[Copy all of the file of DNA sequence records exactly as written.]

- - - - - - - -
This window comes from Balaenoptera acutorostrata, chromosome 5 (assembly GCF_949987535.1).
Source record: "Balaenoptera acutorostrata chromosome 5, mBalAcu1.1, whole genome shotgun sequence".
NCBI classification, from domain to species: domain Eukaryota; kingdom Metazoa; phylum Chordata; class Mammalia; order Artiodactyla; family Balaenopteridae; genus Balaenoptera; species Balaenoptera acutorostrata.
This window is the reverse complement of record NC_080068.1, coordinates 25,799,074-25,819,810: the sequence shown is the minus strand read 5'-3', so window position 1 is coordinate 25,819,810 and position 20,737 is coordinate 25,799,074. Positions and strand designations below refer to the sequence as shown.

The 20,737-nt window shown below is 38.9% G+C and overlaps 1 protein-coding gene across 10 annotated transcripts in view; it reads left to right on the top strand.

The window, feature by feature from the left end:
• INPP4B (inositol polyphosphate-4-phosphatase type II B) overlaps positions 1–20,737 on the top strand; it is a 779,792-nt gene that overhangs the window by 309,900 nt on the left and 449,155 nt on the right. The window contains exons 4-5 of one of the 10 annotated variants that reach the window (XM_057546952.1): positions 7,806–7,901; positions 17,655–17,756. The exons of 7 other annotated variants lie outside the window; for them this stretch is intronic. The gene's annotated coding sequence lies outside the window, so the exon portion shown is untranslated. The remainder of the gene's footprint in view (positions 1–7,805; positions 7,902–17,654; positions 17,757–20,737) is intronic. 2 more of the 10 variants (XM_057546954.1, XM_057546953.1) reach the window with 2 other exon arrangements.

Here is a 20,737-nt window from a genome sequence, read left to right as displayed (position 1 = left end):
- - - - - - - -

This window comes from Balaenoptera acutorostrata, chromosome 5 (assembly GCF_949987535.1).
Source record: "Balaenoptera acutorostrata chromosome 5, mBalAcu1.1, whole genome shotgun sequence".
NCBI classification, from domain to species: domain Eukaryota; kingdom Metazoa; phylum Chordata; class Mammalia; order Artiodactyla; family Balaenopteridae; genus Balaenoptera; species Balaenoptera acutorostrata.
This window is the reverse complement of record NC_080068.1, coordinates 25,799,074-25,819,810: the sequence shown is the minus strand read 5'-3', so window position 1 is coordinate 25,819,810 and position 20,737 is coordinate 25,799,074. Positions and strand designations below refer to the sequence as shown.

The 20,737-nt window shown below is 38.9% G+C and overlaps 1 protein-coding gene across 10 annotated transcripts in view; it reads left to right on the top strand.

The window, feature by feature from the left end:
• INPP4B (inositol polyphosphate-4-phosphatase type II B) overlaps positions 1–20,737 on the top strand; it is a 779,792-nt gene that overhangs the window by 309,900 nt on the left and 449,155 nt on the right. The window contains exons 4-5 of one of the 10 annotated variants that reach the window (XM_057546952.1): positions 7,806–7,901; positions 17,655–17,756. The exons of 7 other annotated variants lie outside the window; for them this stretch is intronic. The gene's annotated coding sequence lies outside the window, so the exon portion shown is untranslated. The remainder of the gene's footprint in view (positions 1–7,805; positions 7,902–17,654; positions 17,757–20,737) is intronic. 2 more of the 10 variants (XM_057546954.1, XM_057546953.1) reach the window with 2 other exon arrangements.

Here is a 20,737-nt window from a genome sequence, read left to right as displayed (position 1 = left end):